Helping Shelters and Rescues Care for Senior Dogs

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Photo credit: me'nthedogs / Foter.com / CC BY-NC

Before homeless senior dogs can get a second chance with loving adopters, shelters and rescues must first get or keep the dogs physically and emotionally healthy enough to meet potential adopters. That may mean good food, behavioral and physical rehabilitation, a comfy bed, and a lot of play and petting, but it also means medical care, and this care can cost more than shelters and rescues can afford.

Over the past seven years, The Grey Muzzle Organization has offered grants so that shelters, rescues and other nonprofits can improve the health of homeless senior dogs, increase their chances of being adopted, keep them out of shelters and in their own homes, and enable them to live out their final days with comfort and dignity. Helping pay for medical care for adoptable senior dogs is just one of the ways that Grey Muzzle grants help, but an important one.
 
Shelters and rescues use the funds to address a variety of health problems (often previously untreated) for animals in their care. Cancer, vision problems, and orthopedic injuries can be among the most expensive conditions to treat, but medical costs are also a factor with relatively healthy and adoptable senior dogs. The lives of many dogs are transformed just by helping organizations pay for routine procedures and treatable medical conditions – some of the most common of which are:

Photo credit: Defence Images / Foter.com / CC BY-NC-ND

Dental

In a shelter environment, dental disease is a double-whammy: it can be too expensive for even the most well-funded shelters to treat, and the cost is off-putting to prospective adopters. Dogs suffering the effects of dental problems may also appear less friendly and have bad breath.Dr. Fred Metzger, a leading veterinary specialist on senior pet care, warns, “Dental disease is epidemic in older pets...the older dogs and cats that have neglected dental disease are just time bombs ticking...As dental disease progresses, you‘re going to get bacteria in the blood stream, and that‘s going to cause major issues with the organs.”

Skin conditions

Judith Piper, founder of Old Dog Haven, says that skin problems and allergies are common reasons for shelters to ask her to take a dog. Skin conditions make a dog very unappealing to adopters. The problem requires more than money to fix – it requires dedicated care and nursing, with treatments such as frequent medicated baths and special diets. However, the need for medications and special food means that affording this care is also an issue.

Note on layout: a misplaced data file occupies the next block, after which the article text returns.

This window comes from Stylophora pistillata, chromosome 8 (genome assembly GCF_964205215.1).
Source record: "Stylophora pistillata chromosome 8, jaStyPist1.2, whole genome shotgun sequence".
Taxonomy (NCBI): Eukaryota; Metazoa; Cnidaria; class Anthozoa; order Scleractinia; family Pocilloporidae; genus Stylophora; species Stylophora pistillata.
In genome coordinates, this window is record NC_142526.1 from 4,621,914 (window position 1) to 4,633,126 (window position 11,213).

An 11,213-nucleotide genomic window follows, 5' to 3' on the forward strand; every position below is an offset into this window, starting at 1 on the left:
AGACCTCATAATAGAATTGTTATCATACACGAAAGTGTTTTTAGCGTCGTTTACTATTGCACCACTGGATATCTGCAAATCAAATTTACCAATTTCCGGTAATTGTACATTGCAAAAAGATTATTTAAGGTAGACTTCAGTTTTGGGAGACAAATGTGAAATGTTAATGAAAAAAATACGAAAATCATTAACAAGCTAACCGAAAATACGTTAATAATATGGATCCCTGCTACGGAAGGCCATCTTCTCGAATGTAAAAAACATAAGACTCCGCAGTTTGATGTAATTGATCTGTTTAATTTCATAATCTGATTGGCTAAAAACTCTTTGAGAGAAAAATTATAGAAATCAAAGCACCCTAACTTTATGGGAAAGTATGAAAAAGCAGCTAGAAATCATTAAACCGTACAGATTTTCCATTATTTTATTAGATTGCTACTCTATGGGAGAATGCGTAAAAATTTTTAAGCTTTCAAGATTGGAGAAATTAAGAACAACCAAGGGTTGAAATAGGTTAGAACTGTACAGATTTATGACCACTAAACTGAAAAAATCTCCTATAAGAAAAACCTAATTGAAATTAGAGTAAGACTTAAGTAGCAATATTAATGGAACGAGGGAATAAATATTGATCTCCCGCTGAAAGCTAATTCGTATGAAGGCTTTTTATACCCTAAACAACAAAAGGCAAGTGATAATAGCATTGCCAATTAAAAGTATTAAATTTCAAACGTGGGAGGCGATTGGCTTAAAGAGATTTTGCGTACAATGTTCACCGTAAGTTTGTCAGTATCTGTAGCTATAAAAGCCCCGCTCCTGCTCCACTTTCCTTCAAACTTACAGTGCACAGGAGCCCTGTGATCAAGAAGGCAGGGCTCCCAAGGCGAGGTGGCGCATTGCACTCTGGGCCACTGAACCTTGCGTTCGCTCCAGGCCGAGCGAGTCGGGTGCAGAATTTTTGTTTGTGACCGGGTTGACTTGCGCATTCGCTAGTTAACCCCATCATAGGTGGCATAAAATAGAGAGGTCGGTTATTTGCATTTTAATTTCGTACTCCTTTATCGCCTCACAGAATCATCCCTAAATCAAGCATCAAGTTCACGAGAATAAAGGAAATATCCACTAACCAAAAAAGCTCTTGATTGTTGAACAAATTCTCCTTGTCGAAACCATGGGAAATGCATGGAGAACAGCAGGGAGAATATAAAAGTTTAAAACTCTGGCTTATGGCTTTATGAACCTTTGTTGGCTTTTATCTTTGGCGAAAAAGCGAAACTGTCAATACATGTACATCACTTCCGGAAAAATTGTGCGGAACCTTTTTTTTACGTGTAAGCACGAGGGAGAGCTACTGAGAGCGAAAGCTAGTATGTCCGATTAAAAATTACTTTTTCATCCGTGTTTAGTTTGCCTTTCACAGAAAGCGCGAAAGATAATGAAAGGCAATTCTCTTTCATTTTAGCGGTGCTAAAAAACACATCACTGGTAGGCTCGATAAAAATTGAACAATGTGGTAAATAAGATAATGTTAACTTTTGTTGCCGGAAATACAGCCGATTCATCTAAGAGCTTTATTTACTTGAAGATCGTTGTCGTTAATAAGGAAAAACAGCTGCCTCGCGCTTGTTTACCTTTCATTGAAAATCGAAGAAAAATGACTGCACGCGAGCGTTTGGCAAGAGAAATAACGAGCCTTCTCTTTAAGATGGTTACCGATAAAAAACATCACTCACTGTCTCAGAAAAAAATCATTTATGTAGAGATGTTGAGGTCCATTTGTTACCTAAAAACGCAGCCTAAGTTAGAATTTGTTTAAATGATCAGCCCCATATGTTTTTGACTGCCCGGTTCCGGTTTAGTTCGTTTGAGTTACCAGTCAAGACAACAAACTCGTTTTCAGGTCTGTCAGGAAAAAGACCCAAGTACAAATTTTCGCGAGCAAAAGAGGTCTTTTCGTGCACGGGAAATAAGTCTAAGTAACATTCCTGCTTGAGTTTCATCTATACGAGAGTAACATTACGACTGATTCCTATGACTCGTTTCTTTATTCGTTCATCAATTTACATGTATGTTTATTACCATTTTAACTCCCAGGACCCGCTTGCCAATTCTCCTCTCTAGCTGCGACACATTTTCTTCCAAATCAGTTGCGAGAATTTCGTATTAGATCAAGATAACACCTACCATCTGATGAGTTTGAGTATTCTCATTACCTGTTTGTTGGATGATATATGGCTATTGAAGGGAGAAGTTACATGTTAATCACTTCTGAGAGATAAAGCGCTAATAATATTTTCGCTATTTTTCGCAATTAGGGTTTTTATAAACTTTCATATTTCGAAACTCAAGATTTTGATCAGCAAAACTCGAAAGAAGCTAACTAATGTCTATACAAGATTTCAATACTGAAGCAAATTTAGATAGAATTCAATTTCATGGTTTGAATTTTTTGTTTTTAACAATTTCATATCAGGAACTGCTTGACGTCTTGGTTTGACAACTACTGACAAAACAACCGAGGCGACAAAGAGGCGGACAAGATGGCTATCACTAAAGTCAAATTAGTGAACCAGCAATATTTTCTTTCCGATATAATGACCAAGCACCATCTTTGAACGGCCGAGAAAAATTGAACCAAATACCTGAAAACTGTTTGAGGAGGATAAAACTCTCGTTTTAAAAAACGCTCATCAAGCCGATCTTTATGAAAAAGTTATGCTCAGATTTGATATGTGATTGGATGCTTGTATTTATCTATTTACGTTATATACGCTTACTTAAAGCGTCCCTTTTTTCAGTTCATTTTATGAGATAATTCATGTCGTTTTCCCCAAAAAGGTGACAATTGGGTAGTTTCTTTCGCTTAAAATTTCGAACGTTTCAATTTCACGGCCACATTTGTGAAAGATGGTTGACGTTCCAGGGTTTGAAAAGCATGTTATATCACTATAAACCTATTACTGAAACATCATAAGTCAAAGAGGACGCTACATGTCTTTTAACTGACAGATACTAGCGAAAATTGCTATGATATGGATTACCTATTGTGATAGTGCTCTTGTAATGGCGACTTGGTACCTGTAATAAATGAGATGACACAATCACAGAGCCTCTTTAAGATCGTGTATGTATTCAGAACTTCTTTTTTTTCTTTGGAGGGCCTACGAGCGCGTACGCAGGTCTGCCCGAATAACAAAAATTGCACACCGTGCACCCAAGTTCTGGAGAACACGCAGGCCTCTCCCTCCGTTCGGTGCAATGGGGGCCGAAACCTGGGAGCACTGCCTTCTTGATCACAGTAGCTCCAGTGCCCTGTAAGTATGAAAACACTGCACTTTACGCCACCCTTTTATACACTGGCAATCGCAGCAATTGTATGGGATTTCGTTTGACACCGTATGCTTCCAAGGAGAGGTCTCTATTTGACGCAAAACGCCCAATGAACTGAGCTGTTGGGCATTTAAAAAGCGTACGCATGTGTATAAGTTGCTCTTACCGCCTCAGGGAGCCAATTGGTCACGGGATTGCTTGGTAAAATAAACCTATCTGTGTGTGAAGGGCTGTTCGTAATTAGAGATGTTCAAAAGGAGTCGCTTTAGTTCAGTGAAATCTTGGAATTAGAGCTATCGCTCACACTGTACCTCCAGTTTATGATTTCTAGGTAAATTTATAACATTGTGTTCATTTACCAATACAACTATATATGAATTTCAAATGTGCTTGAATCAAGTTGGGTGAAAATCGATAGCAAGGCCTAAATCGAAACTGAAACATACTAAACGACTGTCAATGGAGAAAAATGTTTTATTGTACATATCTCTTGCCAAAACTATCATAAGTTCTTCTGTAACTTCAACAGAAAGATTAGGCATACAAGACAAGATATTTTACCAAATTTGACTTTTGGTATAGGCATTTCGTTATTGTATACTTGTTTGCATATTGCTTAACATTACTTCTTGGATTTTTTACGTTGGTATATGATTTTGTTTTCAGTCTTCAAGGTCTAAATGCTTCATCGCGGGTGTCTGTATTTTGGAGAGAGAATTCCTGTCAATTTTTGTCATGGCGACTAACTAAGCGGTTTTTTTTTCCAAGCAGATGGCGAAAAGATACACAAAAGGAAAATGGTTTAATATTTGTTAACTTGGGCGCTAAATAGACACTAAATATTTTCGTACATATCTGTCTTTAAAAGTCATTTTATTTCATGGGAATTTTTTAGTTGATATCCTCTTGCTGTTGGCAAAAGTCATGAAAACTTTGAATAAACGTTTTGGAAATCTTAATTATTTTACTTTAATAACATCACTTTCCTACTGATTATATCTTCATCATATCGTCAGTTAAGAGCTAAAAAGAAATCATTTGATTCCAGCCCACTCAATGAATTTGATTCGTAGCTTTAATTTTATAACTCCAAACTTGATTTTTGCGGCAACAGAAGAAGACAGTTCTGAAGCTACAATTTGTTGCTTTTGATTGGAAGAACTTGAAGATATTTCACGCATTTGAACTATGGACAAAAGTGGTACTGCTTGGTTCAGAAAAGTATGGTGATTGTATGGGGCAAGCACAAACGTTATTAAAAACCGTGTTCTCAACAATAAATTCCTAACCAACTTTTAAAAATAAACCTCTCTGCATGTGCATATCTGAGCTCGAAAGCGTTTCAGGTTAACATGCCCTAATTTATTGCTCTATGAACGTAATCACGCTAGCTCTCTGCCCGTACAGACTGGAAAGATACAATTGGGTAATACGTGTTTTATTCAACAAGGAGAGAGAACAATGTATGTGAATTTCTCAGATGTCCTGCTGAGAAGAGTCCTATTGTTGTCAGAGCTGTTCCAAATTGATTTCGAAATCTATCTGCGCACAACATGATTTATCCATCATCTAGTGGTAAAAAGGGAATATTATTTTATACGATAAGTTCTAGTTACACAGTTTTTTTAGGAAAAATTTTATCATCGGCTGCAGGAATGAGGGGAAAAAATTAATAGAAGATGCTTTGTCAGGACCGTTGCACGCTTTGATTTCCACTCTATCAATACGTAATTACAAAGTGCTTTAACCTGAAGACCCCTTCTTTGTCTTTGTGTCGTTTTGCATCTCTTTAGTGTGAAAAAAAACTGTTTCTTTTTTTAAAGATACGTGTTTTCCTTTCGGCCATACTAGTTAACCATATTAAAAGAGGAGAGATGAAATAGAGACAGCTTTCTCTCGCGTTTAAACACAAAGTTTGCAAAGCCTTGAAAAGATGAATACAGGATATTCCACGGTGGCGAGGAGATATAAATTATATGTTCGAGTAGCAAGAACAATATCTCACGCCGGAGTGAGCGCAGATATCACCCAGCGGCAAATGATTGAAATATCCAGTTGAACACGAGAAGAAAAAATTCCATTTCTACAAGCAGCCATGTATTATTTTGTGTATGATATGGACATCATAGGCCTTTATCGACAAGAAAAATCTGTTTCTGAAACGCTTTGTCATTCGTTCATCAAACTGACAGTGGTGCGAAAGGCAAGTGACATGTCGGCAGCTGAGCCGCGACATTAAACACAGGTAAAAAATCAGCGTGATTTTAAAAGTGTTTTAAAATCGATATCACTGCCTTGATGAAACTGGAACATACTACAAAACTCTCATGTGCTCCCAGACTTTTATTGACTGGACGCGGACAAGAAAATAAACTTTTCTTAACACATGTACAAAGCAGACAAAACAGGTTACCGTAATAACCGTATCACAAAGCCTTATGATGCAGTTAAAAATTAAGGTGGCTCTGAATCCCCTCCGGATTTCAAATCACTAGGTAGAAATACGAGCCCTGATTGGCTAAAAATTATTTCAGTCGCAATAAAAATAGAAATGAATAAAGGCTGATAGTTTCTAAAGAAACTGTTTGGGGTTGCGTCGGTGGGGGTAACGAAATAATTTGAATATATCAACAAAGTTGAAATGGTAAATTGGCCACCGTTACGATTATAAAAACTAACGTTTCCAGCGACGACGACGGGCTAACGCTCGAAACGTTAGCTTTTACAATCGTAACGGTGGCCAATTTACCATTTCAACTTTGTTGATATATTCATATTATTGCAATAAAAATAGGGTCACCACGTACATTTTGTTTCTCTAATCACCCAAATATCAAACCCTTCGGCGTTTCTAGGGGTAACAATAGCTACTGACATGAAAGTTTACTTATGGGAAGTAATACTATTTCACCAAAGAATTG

Blood work

Blood work is critical to diagnosing many common diseases in older dogs, including kidney disease, diabetes, and hypothyroidism. “We can help dogs with problems like hypothyroidism, but we need blood work to diagnose it,” explains Dr. Metzger. However, like dental work, blood work is too expensive for most shelters. The consequence for shelters, is limited knowledge for determining the best way to help the dog.

Shawna from Penny Angels Beagle Rescue
In order to have blood work done for the dogs in their care, rescue organizations rely upon funding from grants and donations. Shawna, a 10-year-old Beagle, is just one of the dogs to have benefited from Grey Muzzle grants making veterinary care of this sort possible. Grey Muzzle grantee Penny Angels Beagle Rescue (PABR) rescued Shawna –who had lived her entire outdoors– and found her an adoptive home, after first providing her with a veterinary exam that included blood work. (Read how Grey Muzzle also made a difference in the life of PABR's Chance.)

When shelters and rescues can afford this care for their senior dogs, it makes a huge difference. “We could make dogs more adoptable with just the basics – blood work and dentals," Cecily Joque, Animal Behavior Coordinator at The Humane Society Tacoma and Pierce County, believes.

Arthritis

Senior dogs often require medications to manage the pain of arthritis. Improving their condition, however, starts with something as simple as a bed. Lying on cement floors in shelters is not only uncomfortable for geriatric dogs but bad for their adoption prospects. As dogs get stiffer, more uncomfortable and less active, they might not “show” as well to potential adopters, compared to a lively younger dog. Cecily Joque explains that, “The geriatric dogs get stiff and sore. The beds that we have are not the most expensive, but the dogs love them, and it gets them off the pressure points.” Because there are usually not enough to go around for all senior dogs, Grey Muzzle's Bed Fund was established to provide free beds to shelters so that old dogs don't need to sleep on cold, hard floors.

Mass removal
 
Senior dogs tend to have fatty tumors, skin tags or warts, and other benign masses that make them less attractive to adopters, not only cosmetically, but because adopters might be worried about cancer. Typically these can easily be removed, but again, money is involved.

Dr. Metzger points out that, “For a shelter to do all these things is impossible.” Not without help, that is. While some older dogs never make it out of a shelter due to terminal illness, it is particularly heartbreaking when it is because of a lack of funds to perform routine procedures and address treatable conditions. With the help of funds for medical care, shelters and rescues are able not only to save and improve the lives of senior dogs with serious conditions, but make all their older dogs more healthy and adoptable.

The Grey Muzzle Organization improves the lives of at-risk senior dogs by providing funding and resources to animal shelters, rescue organizations, sanctuaries, and other nonprofit groups nationwide. For information about all of the wonderful organizations that Grey Muzzle supports, see Who We Help.